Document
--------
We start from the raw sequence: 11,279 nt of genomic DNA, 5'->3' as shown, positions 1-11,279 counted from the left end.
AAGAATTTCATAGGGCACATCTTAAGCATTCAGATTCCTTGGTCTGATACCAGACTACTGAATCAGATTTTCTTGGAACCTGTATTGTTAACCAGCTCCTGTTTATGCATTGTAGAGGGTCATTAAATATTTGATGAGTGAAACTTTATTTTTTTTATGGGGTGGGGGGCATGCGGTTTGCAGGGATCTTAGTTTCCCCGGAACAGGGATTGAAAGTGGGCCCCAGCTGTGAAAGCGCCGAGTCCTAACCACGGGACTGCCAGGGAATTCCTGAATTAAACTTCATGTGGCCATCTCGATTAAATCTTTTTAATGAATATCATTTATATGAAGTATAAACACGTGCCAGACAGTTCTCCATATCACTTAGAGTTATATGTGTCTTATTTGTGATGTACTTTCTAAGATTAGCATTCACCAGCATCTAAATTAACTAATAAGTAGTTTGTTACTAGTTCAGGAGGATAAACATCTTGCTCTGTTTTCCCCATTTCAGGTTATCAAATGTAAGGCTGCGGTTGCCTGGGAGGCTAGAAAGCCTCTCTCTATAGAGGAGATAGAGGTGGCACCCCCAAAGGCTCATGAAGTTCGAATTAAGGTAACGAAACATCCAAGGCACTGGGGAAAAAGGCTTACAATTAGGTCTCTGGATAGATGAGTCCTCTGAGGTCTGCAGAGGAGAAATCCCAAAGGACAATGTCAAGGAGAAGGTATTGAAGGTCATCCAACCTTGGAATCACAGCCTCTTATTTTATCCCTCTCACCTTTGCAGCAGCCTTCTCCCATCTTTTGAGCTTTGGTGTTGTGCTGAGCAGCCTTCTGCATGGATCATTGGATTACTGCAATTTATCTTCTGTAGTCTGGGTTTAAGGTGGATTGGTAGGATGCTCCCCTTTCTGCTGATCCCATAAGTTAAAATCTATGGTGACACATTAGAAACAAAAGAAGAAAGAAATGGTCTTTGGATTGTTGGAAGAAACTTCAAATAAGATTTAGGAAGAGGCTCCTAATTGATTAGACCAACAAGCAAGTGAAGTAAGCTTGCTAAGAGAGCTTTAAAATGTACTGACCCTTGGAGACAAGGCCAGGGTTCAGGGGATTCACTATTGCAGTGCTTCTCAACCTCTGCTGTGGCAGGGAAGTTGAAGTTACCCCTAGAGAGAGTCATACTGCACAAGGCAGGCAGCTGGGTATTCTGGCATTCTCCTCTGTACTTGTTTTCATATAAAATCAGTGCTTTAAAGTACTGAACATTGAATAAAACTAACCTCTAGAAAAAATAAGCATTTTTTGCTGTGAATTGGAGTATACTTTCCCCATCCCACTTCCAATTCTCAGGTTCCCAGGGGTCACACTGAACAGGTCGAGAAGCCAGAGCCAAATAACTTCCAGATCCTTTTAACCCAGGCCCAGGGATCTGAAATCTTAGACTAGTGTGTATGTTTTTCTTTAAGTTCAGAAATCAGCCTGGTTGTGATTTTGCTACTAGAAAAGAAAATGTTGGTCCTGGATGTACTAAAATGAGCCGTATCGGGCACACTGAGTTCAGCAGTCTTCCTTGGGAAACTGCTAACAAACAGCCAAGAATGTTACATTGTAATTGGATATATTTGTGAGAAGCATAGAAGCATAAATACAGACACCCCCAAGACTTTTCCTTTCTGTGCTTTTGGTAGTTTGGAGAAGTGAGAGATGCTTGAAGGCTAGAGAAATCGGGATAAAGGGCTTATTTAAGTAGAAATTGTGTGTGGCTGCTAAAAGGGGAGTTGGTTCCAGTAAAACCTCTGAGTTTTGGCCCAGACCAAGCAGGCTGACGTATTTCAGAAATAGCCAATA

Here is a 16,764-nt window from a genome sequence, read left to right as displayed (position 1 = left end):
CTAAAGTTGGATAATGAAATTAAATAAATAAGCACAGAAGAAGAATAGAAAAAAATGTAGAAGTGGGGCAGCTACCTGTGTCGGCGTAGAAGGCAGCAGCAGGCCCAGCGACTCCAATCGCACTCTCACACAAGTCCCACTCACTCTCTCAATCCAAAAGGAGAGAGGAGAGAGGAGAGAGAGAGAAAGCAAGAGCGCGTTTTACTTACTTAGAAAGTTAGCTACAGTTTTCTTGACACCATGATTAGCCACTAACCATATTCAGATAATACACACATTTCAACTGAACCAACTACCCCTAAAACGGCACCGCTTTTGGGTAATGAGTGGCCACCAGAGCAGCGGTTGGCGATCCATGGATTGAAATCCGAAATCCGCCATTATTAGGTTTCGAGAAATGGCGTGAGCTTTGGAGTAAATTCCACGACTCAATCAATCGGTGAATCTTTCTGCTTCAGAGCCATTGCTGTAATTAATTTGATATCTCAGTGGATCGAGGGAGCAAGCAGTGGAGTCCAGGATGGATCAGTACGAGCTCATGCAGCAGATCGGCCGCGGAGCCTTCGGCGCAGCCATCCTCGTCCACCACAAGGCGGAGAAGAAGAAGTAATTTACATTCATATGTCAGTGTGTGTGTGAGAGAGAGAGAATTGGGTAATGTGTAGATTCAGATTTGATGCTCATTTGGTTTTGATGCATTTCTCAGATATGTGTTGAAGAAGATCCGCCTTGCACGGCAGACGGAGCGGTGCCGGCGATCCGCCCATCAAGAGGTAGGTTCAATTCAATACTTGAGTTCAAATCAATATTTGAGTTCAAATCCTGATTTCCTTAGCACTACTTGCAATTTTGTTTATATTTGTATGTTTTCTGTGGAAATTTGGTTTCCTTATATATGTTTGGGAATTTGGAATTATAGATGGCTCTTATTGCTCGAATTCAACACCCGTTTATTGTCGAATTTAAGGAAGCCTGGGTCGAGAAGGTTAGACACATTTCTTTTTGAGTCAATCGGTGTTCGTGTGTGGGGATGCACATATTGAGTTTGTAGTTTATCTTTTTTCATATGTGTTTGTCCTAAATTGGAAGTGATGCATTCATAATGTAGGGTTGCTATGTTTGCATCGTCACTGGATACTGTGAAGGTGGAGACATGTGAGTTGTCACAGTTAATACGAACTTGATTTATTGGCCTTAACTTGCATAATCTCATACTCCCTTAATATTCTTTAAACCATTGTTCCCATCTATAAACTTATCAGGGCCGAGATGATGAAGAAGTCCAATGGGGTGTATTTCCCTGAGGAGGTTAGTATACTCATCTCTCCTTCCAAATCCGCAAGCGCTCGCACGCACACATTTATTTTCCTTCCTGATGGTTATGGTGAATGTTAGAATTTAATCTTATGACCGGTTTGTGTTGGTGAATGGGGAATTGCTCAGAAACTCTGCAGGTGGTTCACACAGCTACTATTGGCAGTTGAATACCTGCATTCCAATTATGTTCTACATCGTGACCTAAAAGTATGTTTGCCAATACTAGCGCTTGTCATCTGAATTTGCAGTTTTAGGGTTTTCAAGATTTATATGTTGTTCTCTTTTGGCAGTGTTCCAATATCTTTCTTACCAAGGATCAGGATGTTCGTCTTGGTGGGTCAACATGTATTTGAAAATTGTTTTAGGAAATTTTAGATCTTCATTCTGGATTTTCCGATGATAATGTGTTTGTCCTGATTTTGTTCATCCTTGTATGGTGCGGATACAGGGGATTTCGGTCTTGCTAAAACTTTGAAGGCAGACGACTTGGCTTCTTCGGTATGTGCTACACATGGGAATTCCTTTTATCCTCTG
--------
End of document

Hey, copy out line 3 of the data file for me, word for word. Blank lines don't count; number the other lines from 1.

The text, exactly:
Here is a 16,764-nt window from a genome sequence, read left to right as displayed (position 1 = left end):